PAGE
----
By Michelle Perras-Charron
Boasting four separate museums, the oldest working planetarium in the United States, and the Dr. Seuss National Memorial Sculpture Garden, the Springfield Museums truly offer something for everyone in the family to enjoy. Whether you've already visited or have never set foot in the Quadrangle Park of museums, you'll want to mark your summer calendar for a road trip to 21 Edwards St., Springfield, because next month a fifth museum will be added to its lineup with the grand opening of the Amazing World of Dr. Seuss Museum.
"The science museum is a great destination for families," says Kay Simpson, Springfield Museums executive director. "We always try to have really kid-friendly exhibits on display."
With an exploration center on the lower level that offers hands-on learning stations and live animal demonstration stations, it's easy to see why the science museum is a hit. Add to that life-size dinosaur replicas in Dinosaur Hall, a 290-pound meteorite in Mineral Hall, and fish that walk on land in the Solutia Live Animal Center, and parents have the beginnings of a great day trip. And be sure to catch a show in the Seymour Planetarium while at the science museum.
At the George Walter Vincent Smith Art Museum, parents can bond with their kiddos over the Teenage Mutant Ninja Turtles (TMNT), who have resurfaced for a new generation of children to enjoy. Families can explore a unique exhibit on view until Sept. 3 that compares original TMNT graphic novel art with the art museum's own extensive collection of Japanese arms, armor, and artwork. The exhibit, "Turtle Power! Teenage Mutant Ninja Turtles and Samurai Heroes," compares the modern-day samurai turtle heroes to the original samurai of Japan, showcasing ancient samurai artifacts as well as 80 original TMNT illustrations. Fun fact: TMNT creators Kevin Eastman and Peter Laird lived just 20 miles away in Northampton when they issued their first TMNT comic book in 1984.
At the D'Amour Museum of Fine Arts, "Jeweled Objects of Desire" will dazzle parents and children alike. The special exhibit, which runs through the remainder of the year, features the work of jewelry designer Sidney Mobell, who is internationally known for transforming common objects into jeweled pieces of artwork.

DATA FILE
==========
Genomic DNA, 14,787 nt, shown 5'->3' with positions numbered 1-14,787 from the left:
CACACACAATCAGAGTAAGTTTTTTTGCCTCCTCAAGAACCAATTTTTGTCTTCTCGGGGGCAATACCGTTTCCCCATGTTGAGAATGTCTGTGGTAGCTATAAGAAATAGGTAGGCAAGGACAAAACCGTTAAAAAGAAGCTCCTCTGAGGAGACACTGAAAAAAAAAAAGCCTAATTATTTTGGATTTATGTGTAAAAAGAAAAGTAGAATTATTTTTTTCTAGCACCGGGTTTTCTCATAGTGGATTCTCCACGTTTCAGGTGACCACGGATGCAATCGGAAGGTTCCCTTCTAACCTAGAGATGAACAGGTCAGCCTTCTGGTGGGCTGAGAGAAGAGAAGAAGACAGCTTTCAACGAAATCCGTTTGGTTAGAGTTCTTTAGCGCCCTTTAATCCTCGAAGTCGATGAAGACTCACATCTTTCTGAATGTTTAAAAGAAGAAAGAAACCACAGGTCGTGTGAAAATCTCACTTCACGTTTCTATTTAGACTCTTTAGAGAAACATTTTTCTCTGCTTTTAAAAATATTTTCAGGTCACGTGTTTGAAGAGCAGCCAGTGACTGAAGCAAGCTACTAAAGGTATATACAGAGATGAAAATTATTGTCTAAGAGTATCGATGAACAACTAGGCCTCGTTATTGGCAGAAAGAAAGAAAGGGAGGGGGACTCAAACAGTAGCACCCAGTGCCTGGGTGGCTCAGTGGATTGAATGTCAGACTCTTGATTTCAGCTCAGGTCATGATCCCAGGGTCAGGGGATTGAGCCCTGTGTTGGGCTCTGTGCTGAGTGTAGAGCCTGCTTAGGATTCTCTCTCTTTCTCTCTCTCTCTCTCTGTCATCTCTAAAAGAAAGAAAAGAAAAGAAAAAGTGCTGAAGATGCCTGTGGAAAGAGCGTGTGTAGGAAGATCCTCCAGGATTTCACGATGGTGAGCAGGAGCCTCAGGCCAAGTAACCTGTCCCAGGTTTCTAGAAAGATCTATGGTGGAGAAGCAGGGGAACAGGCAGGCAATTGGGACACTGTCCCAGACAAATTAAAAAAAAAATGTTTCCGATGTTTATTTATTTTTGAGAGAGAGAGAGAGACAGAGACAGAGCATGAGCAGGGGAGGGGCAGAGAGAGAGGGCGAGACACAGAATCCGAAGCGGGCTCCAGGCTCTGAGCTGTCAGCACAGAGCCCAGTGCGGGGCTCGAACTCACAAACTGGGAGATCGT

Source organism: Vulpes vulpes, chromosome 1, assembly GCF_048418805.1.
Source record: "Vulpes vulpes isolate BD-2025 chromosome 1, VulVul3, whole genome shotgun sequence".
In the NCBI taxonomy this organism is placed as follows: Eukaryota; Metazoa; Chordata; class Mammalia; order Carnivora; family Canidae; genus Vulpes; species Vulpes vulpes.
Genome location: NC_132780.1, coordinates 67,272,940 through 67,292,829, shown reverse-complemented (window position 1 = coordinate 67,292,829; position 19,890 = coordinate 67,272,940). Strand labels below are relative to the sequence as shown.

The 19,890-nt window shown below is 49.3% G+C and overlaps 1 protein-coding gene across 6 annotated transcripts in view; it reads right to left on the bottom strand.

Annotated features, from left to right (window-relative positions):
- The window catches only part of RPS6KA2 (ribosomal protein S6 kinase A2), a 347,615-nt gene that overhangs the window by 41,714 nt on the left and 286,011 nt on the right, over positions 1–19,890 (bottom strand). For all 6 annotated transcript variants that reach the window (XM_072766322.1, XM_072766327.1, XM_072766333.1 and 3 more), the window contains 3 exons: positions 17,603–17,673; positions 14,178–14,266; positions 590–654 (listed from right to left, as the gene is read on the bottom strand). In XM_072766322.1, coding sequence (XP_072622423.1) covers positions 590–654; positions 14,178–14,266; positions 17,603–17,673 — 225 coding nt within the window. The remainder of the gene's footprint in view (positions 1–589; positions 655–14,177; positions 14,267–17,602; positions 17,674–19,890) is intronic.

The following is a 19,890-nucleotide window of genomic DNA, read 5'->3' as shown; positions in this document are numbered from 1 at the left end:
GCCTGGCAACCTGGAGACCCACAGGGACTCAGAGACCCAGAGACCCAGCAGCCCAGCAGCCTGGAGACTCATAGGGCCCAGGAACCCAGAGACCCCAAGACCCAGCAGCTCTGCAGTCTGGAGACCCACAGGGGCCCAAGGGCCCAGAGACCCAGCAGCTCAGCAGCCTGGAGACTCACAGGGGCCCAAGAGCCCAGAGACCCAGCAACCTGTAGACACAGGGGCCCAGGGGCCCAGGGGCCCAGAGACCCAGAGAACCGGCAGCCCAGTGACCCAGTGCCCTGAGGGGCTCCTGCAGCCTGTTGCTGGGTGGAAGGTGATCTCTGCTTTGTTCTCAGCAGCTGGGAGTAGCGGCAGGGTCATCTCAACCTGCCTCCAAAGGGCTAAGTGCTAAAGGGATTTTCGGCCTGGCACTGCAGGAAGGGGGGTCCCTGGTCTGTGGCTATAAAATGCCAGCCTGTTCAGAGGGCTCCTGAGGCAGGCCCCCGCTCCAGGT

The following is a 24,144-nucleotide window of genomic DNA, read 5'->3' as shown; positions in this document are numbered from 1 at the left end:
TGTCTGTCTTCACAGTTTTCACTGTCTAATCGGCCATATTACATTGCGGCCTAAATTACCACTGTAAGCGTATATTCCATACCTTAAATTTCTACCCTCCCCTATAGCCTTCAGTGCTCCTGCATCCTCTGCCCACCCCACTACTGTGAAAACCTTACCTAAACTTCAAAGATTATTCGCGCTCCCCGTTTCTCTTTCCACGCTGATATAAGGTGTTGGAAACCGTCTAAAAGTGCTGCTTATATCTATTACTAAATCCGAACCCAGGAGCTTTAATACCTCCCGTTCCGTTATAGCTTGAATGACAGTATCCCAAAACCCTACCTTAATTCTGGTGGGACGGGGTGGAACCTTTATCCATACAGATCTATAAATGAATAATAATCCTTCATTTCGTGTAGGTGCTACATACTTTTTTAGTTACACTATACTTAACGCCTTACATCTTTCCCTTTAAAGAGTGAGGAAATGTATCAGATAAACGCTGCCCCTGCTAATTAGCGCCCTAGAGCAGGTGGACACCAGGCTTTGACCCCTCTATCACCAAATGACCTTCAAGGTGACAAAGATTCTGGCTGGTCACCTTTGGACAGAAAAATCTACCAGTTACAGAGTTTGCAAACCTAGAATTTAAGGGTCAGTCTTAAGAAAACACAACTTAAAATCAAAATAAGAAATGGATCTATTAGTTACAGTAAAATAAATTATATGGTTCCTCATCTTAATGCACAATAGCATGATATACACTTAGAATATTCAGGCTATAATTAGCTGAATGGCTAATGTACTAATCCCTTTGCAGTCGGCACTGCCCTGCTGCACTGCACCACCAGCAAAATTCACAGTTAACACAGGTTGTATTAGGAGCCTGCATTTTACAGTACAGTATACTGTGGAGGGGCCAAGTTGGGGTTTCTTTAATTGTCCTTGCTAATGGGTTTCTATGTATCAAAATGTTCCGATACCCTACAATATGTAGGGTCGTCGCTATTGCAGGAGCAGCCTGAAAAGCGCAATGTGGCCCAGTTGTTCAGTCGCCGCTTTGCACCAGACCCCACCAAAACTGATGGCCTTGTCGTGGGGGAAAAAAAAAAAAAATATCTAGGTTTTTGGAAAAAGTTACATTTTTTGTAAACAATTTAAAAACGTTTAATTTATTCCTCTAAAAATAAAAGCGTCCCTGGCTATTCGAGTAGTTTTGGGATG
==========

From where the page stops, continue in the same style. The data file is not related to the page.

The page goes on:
"He's taken utilitarian objects and turned them into something fantastically beautiful and interesting," Simpson notes of the special exhibition.
Examples of items on display include a jeweled penny gumball machine, a Monopoly game board, and a golden mailbox with 76.70 carats of precious and semi-precious stones, among many others.
At the Lyman & Merrie Wood Museum of Springfield History, families can explore some of the amazing products born out of Springfield, including the Automobile Gallery, which features a replica of a Duryea (the first gas-powered car in the United States); the Granville Brothers Aircraft; the Esta Manthos Indian Motorcycle Collection; the Smith & Wesson Gallery of Firearms History; and Hasbro GameLand.
Described as "fun and interactive" by Simpson, GameLand has several interactive stations for children to enjoy. While there, families can also learn about Milton Bradley, who moved to Springfield in 1856 as a failing lithographer. Inside The New Seuss Museum And, finally, there is the grand opening of the Amazing World of Dr. Seuss Museum the first weekend in June (click here for a schedule of events). The official ribbon cutting will take place June 2, says Simpson, with June 3-4 playing host to numerous kid-friendly events, including a parade that will begin on the real Mulberry Street in Springfield and make its way to Quadrangle Park. Released in 1937, And to Think That I Saw It on Mulberry Street was Dr. Seuss's first children's book -- based on a real street in downtown Springfield -- near where he grew up in the early 1900s.